Mandatory Physical Education Classes

Bulgaria: It is mandatory for primary schools to provide 3 hours of PE in grades 1, 2, and 7–12. In grades 3–6 it is mandatory for primary schools to provide 3.5 hours of PE.

Estonia: 2 hours of PE per week are mandatory.

France: 4 hours of PE in primary schools, 3 hours of PE in secondary schools are mandatory. In kindergartens, pedagogical goals are given, not number of hours. Generally, teachers give 30 to 45 minutes of physical education classes daily. Particularly for kindergartens and primary schools, municipality which are responsible for extracurricular activities (after school time) propose many activities for most of the children.

Germany: It differs by state. 3 to 5 hours of PE per week are mandatory.

Greece: Physical education is mandatory in primary (4 hours per week) and in secondary schools (2 hours per week).

Hungary: The Act CXC of 2011 on National Public Education introduced daily PE classes as of school year 2012/2013 from grades 1st, 5th and 9th in a step-up implementation system. In addition, since September 2013, the new National Core Curriculum (NCC) has regulated the content of PE classes. The philosophy of the new curriculum focuses more on health objectives and on the cognitive aspects enabling emotional and social development.

Ireland: In primary schools, 1 hour per week of PE is mandatory, and 2 hours per week are recommended in secondary schools. The Department of Education and Skills in conjunction with the Department of Health, the Department of Children and Youth Affairs and the Department of Transport, Tourism and Sport together developed another framework, entitled ‘Get active! Physical education, physical activity and sport for children and young people. A guiding framework, promoting physical activity and sports in school settings.’ This document aims to support schools in developing a coherent approach to providing high-quality PE and opportunities for children and young people to engage in physical activity, exercise and sports before, during and after school.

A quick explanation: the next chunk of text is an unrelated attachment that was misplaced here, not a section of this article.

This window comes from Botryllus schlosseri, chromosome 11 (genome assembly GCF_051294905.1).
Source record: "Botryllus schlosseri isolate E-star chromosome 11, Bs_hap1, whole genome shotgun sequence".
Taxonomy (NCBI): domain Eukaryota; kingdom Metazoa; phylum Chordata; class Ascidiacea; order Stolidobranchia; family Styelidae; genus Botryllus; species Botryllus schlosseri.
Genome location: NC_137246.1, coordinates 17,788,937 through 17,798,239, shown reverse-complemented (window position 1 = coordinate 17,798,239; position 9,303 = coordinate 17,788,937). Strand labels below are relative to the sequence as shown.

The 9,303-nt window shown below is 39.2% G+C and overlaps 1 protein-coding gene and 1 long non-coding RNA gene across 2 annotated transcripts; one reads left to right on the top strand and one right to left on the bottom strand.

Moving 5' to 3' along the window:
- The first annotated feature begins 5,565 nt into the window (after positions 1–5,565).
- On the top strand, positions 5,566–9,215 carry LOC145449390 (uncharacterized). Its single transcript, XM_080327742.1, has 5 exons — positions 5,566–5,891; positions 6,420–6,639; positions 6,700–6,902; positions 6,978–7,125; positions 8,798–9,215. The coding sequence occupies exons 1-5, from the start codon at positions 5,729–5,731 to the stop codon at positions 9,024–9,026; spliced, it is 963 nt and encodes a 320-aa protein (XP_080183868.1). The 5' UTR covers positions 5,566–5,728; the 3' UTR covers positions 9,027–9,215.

Italy: Two hours of PE per week are compulsory in primary and secondary schools. Active transport to school is encouraged, using the PIEDIBUS scheme run by the municipalities, local health authorities, schools and parents’ associations (usually in cooperation). The Class Sports (Sport di Classe) programme, established in 2013, is a joint venture between the Ministry of Education, Universities and Research, the Italian Olympic Committee (CONI) and the Presidency of the Council of Ministers, to promote PE from primary school onwards. The aims of the intervention are to: motivate young children to be more physically active; ensure 2 hours per week of PE; review the governance model for PE in schools to ensure greater synergy and coordination between the project coordinators; and ensure that all primary schools in Italy are engaged in the programme on some level.

Latvia: In kindergartens, structured PA classes must be organized every day (indoors or outdoors), but length of time is not defined. It is mandatory for primary schools to include 2 hours of PE in the curriculum. Educational institutions have the right to increase the number of hours dedicated to PE per week, and many schools choose to provide more than 2 classes of PE per week. The content of PE is determined by Regulations of the Cabinet of Ministers for basic and secondary schools. These regulations determine the aims and objectives of PE, its compulsory content and what learning goals must have been met upon completion of forms 3, 6, 9 and 12 in the school system.